Wendy talks about how the Hibiscus Foundation was established.
NW: You started the Hibiscus Foundation? This is something outside of the Miss Universe? How did this come about and what does the foundation do?
Wendy: Well again, the Hibiscus Foundation came about as a result of Miss Universe, winning Miss Universe. When I won the pageant, every company in Trinidad and Tobago took out a million advertisements as they are prone to do. You know “We are so proud of our girl Wendy…. Congratulation to Trinidad and Tobago”… “We are so proud of you Wendy… Royal Bank.” So I said when I came home for my homecoming, I said I’m so proud and pleased and humbled by the support that I am getting from my Nationals, particularly the business community, but instead of taking out those ads congratulating me, if they could choose their favourite charitable organization, and give the money that they are spending on me, to both the Cyril Ross Nursery and their favourite charity, and then during my home-coming I can’t tell you how many of them responded positively, and this is something I love about the private sector here. If you ask and you ask nicely, a few usually respond and respond very positively. So I started to get money, people were writing me checks, and I said you know what, I need to organize this, and I need to think through how I am going to organize this.
So that was one element (my homecoming in June 1998) and then working through the Miss Universe Organization; there were some prizes that were absolutely lovely but did not make sense. (Wendy talks about how she became inventive in cashing in portions of her prizes to contribute to her charity).
One example of this was Clairol, my hair product sponsor at the time; they gave a prize package of like $20,000 and all the hair products you can use for a year. They are catering for a white girl, not so Erica?
NW: Yes (laughter).
Wendy: Thank you, someone who shampoos her hair everyday. I am a Black chick, I shampoo my hair once a week, I don’t need that much shampoo and conditioner (giggles). I said to Clairol, at a meeting in Puerto Rico, I am going to use a quarter of this, can you guys give me the monetary value of the rest of this, and I can contribute to this organization at home, because I was obsessed with the Cyril Ross Nursery at the time, and they agreed, Planet Hollywood agreed to give me some money, and a few others. I sat down with a couple of my friends, Peter Elias included (who got me involved in pageantry in the first place), Derwin Howell, who was a senior executive at Republic Bank, and another friend and fellow attorney, Diane Shurland, and we mapped exactly what we would do. All of us were very busy people; I wanted every cent I collected to go to the people and the organizations who needed it. I didn’t need to give organizations like the Red Cross or United Way money, which could attract this in their own right. I focused on places like the Cyril Ross Nursery, who didn’t have the savvy or the resources to get grants funding for various projects, and the little projects that I could assist with by getting monies or other resources. If you needed training, I could get it. You know what I mean, because I was building a global network through Miss Universe, so that’s what we did. We created The Hibiscus Foundation (THF), which in Trinidad and Tobago acts like a little brokerage firm, for not only the Cyril Ross Nursery, but for other youth-related NGOs. At Cyril Ross we started a clinic that helps to take care of our HIV positive kids. The Nursery’s outpatient program is actually bigger than our resident clinic. Our residents are 30 and our outpatient program is roughly 170 Nationals. THF annually works with a couple of other organizations – there is this organization that refurbishes old computers in Trinidad and allows kids to come to a safe environment to “lime” supervised on computers. It got kids off the street after school, whose parents are working late, and had no agenda. So it’s that kind of thing, Hibiscus acts almost as a brokerage firm, I like to say, we source what you need , we bring it to the table, and every year we work with three organizations and the Cyril Ross Nursery, and fill a gap, fill a need, complete a project on behalf of an organization.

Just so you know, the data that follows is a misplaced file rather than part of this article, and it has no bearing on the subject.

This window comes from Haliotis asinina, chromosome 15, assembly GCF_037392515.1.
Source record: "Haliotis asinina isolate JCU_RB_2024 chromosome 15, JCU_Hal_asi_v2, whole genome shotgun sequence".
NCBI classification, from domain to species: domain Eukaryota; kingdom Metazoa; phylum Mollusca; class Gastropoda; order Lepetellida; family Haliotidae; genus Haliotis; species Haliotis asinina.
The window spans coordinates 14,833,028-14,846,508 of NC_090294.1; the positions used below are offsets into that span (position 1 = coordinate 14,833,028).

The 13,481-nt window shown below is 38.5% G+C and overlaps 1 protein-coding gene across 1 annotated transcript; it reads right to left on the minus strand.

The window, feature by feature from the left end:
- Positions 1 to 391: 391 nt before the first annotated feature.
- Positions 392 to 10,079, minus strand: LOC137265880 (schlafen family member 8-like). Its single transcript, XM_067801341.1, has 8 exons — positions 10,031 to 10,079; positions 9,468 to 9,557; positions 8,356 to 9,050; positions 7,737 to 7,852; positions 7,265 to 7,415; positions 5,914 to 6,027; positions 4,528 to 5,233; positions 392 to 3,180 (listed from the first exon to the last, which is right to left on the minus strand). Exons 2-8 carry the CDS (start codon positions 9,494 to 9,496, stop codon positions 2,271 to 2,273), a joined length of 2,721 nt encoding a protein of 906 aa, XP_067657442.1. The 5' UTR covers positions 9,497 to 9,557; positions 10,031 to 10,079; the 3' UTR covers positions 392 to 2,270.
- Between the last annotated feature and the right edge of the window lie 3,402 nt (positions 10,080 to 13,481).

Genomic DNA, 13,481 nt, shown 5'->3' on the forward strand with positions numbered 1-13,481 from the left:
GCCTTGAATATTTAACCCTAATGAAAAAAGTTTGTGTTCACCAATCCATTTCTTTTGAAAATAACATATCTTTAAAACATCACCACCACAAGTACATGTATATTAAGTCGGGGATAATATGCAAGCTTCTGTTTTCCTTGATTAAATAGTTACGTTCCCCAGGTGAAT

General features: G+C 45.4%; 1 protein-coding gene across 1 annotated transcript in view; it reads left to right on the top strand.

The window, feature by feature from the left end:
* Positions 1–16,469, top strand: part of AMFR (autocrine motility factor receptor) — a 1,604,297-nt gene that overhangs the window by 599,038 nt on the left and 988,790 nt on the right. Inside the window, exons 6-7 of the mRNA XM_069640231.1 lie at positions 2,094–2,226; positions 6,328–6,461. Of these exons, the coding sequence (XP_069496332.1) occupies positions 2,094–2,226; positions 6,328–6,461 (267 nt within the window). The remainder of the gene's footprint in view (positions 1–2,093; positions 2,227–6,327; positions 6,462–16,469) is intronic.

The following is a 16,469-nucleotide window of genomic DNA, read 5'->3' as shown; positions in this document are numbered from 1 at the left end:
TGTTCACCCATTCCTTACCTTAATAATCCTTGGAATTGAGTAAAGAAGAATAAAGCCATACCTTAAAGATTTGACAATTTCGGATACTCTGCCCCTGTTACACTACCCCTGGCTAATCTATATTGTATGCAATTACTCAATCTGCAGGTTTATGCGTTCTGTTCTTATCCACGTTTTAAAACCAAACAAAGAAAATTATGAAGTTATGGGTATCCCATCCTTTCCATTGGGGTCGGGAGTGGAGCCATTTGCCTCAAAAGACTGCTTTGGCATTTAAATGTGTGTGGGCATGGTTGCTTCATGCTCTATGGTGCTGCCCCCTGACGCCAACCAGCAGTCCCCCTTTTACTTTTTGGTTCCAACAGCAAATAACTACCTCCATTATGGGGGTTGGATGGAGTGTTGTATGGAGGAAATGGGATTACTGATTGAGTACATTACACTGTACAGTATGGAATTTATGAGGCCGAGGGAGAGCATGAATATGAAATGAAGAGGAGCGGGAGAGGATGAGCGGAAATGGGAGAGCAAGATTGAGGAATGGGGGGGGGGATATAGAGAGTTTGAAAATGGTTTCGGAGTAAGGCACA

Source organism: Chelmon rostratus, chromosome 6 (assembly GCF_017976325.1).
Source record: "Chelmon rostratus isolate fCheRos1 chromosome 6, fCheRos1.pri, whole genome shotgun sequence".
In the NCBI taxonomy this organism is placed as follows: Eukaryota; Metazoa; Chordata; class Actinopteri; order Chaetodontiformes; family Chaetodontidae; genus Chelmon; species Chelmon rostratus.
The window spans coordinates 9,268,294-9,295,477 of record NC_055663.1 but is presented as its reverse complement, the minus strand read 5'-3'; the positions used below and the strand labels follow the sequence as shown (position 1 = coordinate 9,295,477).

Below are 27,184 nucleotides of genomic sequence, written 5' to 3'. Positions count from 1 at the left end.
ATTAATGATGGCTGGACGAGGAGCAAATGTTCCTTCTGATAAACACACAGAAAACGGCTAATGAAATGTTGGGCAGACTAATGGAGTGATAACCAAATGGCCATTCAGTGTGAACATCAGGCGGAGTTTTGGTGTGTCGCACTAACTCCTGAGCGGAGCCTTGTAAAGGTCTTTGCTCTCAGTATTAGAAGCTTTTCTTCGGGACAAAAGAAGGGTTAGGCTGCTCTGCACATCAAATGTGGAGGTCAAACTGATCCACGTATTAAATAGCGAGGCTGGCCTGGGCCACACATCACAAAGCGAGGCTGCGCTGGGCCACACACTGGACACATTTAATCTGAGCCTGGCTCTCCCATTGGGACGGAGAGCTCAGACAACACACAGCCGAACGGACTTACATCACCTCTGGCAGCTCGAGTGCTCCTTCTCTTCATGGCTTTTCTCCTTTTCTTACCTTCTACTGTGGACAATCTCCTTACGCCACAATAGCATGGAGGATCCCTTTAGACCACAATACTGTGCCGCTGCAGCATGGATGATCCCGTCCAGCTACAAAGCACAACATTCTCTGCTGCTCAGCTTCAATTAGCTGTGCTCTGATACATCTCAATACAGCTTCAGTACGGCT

On the Miss Angola, Leila Lopas’ win
NW: What are you thoughts on Miss Angola winning the title of Miss Universe?
W: Oh my God, I’m thrilled! Could you imagine?
NW: I was excited also. Did you see it?
Wendy: I missed it, but will definitely see it! I got a million calls at 11 o’clock. My friend Peter told me that she was most deserving. He said Wendy everyone was beautiful, no one messed up their questions, but ‘you know what Angola had, she was consistent, she was regal and real, you felt sincerity from that young woman,’ you know.
NW: It appears that many Brazilians pulled for her
W: Well, yes Brazil and Angola have a great deal in common. They are both former Portuguese colonies, it’s a 5 hour flight from Rio de Janeiro to Luanda, the Angolan capital, and all of Brazil’s entertainers work in Angola, you know their music, Kizomba, is very, very similar to Samba, because really there is a tremendous affinity. So it was like Brazil won the world cup because they came third and first.
NW: What advice would you give to Miss Angola?